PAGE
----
Write Away

What's happening in the Seacoast for and by teens.

My Little Brother

By: Annie Batchelder

My little brother,

His name is Tommy

Freckles all over his face.

I call him Tootsie Boy.

When it’s time for him to go to bed,

I kiss his nose.

He wipes it off.

But secretly I know he likes it.

He tells me freckles are angel kisses.

I guess lots of angels love him.

They kiss his whole face.

He can be funny.

He told me he wanted Daphne, from Scooby-Doo,

to be his girlfriend.

I laugh at that.

He’s already six.

But however old he is, he’ll always be my my little brother.

And I’ll always love him.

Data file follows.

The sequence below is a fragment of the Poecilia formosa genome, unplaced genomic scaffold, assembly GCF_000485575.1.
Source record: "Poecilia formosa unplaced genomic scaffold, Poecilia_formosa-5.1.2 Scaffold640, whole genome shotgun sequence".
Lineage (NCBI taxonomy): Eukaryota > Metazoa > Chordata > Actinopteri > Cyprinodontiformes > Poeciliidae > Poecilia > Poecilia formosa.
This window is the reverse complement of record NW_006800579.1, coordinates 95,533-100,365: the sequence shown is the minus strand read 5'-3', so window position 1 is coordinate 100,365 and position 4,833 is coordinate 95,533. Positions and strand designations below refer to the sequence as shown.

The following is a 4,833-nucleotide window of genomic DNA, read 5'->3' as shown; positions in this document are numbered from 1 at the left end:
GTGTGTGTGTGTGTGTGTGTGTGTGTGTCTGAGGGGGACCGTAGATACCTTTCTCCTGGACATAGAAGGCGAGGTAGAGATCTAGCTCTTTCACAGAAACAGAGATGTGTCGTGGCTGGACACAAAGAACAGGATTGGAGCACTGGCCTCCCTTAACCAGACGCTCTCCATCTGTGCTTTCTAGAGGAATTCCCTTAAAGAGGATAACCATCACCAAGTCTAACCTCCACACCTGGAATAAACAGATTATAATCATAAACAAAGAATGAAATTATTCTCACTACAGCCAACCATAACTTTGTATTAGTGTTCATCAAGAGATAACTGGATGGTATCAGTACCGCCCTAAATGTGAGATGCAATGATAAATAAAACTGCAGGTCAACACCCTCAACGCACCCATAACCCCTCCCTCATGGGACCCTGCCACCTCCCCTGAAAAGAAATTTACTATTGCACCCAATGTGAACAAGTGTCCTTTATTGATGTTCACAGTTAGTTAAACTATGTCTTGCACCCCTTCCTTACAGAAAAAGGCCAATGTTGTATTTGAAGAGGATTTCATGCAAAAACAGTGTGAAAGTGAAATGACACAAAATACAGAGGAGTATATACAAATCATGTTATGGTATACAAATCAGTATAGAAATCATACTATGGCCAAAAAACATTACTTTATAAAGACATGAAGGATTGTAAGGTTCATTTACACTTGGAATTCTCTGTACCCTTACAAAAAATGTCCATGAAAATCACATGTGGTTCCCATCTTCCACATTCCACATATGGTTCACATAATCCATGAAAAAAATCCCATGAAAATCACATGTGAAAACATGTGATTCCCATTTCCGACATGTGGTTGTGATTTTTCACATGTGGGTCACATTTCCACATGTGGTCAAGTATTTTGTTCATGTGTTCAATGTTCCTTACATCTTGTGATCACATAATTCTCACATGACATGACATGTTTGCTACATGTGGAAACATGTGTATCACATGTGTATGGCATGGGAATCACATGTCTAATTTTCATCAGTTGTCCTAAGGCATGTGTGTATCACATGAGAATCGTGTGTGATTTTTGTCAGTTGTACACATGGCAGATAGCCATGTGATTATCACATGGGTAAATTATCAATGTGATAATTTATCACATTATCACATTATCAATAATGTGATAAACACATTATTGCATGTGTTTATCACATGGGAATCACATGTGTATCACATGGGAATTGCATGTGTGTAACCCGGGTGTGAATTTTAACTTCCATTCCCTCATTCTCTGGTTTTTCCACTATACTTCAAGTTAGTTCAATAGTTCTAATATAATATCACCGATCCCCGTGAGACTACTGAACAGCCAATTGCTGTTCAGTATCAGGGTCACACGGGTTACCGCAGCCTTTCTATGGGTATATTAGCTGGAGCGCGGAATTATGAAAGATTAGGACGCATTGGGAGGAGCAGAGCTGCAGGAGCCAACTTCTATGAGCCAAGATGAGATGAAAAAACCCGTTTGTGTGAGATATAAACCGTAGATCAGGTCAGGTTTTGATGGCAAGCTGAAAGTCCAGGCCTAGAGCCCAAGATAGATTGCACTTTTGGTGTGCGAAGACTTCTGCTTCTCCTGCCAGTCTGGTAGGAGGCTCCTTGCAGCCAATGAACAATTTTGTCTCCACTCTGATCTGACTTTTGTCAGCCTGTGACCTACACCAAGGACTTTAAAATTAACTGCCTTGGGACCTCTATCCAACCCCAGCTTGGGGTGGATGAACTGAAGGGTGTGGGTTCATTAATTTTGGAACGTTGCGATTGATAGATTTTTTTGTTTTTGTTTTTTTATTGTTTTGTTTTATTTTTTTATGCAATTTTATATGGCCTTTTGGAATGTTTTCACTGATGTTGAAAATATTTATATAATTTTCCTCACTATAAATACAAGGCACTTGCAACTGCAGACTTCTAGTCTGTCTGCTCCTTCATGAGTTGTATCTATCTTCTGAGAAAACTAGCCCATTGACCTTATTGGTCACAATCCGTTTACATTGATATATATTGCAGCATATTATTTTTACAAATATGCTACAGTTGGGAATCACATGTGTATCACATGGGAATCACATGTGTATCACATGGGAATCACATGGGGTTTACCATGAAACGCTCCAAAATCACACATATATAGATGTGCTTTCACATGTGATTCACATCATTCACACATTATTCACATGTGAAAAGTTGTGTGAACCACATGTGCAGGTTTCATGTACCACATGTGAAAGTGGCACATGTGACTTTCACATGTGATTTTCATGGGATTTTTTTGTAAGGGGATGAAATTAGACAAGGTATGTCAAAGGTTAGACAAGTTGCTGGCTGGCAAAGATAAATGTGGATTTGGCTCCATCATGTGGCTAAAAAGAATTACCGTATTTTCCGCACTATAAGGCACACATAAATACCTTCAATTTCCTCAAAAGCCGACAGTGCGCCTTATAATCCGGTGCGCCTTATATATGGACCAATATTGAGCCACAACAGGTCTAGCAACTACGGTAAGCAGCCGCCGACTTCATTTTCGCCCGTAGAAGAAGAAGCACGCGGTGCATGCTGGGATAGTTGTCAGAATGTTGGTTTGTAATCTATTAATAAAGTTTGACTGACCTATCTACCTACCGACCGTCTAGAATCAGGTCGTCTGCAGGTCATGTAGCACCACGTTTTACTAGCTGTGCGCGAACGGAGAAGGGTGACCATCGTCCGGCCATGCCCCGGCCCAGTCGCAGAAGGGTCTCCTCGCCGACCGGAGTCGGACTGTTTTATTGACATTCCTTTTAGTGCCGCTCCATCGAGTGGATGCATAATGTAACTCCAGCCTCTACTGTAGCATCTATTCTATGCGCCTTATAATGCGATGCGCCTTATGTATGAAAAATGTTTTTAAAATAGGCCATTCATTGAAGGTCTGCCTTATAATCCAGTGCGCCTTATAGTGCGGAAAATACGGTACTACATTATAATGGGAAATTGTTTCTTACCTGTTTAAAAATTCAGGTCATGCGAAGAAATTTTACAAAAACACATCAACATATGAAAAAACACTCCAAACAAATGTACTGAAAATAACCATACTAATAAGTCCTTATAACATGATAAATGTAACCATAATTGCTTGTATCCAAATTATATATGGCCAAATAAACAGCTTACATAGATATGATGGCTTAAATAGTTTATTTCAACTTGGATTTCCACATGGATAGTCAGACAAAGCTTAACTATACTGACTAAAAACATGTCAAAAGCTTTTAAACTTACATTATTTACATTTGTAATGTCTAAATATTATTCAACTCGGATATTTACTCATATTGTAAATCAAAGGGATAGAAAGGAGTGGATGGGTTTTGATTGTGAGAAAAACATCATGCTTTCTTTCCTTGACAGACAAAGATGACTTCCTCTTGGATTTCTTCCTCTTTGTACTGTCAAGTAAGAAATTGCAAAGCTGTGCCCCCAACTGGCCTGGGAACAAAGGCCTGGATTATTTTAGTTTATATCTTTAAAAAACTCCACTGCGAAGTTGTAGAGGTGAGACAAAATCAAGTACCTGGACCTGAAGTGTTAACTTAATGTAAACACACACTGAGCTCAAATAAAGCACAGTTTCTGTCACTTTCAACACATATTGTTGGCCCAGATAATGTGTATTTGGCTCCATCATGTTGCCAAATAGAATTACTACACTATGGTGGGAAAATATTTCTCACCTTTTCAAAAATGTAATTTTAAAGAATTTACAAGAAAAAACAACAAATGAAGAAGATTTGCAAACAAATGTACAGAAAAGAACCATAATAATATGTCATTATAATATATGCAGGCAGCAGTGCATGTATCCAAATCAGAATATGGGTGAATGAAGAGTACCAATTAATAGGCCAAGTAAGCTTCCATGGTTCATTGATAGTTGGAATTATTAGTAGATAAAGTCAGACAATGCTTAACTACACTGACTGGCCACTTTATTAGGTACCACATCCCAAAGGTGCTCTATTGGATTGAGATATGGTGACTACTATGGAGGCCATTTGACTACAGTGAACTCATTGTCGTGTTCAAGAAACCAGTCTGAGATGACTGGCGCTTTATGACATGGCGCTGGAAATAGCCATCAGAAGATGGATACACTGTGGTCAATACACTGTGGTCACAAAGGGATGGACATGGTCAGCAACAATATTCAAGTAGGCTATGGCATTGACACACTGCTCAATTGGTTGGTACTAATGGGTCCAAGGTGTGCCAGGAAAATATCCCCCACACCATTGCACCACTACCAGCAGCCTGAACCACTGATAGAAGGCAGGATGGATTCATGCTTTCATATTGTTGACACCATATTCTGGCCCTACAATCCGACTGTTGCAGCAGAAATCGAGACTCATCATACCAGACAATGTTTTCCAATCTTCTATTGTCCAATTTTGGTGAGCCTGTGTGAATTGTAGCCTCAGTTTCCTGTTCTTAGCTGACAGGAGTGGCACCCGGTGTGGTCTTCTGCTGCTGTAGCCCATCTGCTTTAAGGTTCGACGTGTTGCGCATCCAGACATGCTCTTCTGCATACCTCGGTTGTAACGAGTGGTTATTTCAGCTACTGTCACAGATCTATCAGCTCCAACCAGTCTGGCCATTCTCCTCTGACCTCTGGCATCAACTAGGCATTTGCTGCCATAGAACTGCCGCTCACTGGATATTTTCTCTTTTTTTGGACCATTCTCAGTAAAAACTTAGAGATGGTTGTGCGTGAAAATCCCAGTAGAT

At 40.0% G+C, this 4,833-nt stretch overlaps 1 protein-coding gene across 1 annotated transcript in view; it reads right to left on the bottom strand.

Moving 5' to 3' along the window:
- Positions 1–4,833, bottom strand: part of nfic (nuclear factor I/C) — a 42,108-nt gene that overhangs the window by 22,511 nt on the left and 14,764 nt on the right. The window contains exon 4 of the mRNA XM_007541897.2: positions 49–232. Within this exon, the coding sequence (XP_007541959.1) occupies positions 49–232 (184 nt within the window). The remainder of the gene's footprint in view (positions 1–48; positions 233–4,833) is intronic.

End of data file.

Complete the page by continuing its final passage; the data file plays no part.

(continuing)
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My Little Sister

By: Annie Batchelder

My little sister.

Her name is Lucy.

I call her baby girl.

Even though she’s almost five.

I love it when,

she asks me to do girl stuff,

like painting nails, and doing hair.

Sometimes she buys clothes like mine.

And when we’re both wearing tanktops,

she smiles.

I love the way her eyes light up.

When you say something funny.

Her laugh fills the room,


She gives me hugs and kisses, which I like very much.

She is such a beautiful little girl.

I’m glad she’s my little sister.

And I love her very much.

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[Since I’m trying to encourage the teens to share their work, I figured it’s only fair that I share mine. Here’s my writing exercise in response to a photograph. – MF]